As I prepare to complete my first semester of college, I’m about 23 weeks pregnant with a little girl. I received the news nine days before moving in at Temple. It was Aug. 18, when the results of my blood pregnancy test came back positive, regardless of the fact that a previous urine test was negative.
There are always a few girls getting knocked up here and there, but it never happens to most college students. It’s usually just “moms and teachers,” as Paulie Bleeker naively said in Juno, a movie about teen pregnancy.
But it’s not.
I’m just your average 18-year-old freshman, and it happened to me.
Within the next three months or so – depending on when this little girl plans on making her worldwide debut – I have to plan both my life and the life of my unborn child. I’m stressed and certainly a bit scared, and knowing there’s a maternity crisis going on doesn’t help much.
Since 1997, 17 maternity units in the Philadelphia metropolitan region have closed. Pregnant women have to travel farther to receive adequate treatment, and the centers that still offer obstetrics are becoming overcrowded. According to Childbirth at a Crossroads, a study done by the Maternity Care Coalition, it’s hard to pinpoint exactly when this problem began.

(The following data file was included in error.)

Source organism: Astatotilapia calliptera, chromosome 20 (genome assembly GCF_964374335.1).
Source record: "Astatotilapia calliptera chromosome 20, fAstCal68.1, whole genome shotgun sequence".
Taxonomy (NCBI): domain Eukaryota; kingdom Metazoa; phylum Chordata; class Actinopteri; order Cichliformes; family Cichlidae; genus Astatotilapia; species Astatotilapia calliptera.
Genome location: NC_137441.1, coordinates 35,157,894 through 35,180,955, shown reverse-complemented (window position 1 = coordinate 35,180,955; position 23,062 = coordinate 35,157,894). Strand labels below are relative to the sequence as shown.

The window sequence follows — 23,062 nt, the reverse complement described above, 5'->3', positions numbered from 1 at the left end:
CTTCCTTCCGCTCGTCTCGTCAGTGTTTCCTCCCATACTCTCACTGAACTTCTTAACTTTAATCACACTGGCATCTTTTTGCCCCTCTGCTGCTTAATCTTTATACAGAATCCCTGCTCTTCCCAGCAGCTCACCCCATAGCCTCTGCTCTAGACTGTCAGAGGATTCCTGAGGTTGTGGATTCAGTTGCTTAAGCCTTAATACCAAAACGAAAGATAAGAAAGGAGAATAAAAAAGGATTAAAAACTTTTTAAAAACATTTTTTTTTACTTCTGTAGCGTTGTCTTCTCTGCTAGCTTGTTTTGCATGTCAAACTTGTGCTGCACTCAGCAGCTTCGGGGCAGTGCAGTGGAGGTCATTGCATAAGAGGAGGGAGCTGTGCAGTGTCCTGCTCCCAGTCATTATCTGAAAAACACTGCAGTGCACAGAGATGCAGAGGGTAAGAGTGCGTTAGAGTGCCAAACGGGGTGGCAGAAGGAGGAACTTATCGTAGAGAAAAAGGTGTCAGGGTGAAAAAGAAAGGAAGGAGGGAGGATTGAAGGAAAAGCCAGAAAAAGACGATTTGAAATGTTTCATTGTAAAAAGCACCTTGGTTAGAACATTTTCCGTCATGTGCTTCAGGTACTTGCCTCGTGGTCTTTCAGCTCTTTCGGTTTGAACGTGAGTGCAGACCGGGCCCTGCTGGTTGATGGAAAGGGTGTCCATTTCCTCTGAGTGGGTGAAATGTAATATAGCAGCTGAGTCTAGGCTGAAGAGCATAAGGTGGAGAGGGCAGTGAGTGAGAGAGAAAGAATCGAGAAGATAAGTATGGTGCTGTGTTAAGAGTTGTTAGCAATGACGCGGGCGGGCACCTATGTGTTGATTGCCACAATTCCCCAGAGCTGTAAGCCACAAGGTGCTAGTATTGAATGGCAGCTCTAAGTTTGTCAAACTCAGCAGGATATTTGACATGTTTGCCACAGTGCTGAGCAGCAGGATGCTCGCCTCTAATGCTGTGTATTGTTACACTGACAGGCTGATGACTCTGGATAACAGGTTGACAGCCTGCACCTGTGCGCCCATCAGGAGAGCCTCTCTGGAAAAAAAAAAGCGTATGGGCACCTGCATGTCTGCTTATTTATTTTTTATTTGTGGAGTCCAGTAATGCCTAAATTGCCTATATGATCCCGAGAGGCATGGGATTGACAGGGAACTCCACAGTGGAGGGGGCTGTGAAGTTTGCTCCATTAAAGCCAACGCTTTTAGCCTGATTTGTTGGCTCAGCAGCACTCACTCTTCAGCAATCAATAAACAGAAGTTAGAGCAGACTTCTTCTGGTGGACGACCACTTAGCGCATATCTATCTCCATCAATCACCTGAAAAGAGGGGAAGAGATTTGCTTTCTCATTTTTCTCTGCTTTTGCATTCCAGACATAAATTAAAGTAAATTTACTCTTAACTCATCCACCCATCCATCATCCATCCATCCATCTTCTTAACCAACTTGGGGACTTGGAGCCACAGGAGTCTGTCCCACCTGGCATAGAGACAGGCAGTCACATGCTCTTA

The study reported the seriousness of the crisis.
Part of it read, “Perhaps it was when we began to hear of women laboring in hospital hallways, or when we learned of a hospital overwhelmed with deliveries lacking isolettes for newborns, while just a few miles away a recently closed hospital, complete with obstetrical unit and isolettes, sat empty and idle.”
This is unsettling.
It’s a real problem, and it’s not properly being addressed.
This isn’t just a problem in the Philadelphia area. It’s a problem everywhere, and Pennsylvania as a whole seems to have been hit awfully hard.
According to pamaternitycrisis.com, Passavant Hospital, which is located in Pittsburgh, accounted for nearly 1,800 births per year. Recently, the hospital closed its obstetrics unit, and shortly after, two more hospitals in the region followed.
The site also references a Pew Charitable Trust report, which found “about two-thirds of obstetrics residents plan to leave Pennsylvania upon graduation, while the number of practicing OB/GYNs in Pennsylvania has already dropped by one-third in just the past decade.”
Some women, especially young women, are uninsured. Luckily, I’m still covered under my mother’s insurance, but only if I’m a full-time student. Next semester, I will be taking online classes while living at home in order to meet these standards.
I’m one of the lucky ones, and I certainly realize that. But many women are not as fortunate, and without insurance, the average birthing medical expenses average about $24,000.
That’s a lot of money to labor in a hallway.
Jen Merrill can be reached at firstname.lastname@example.org.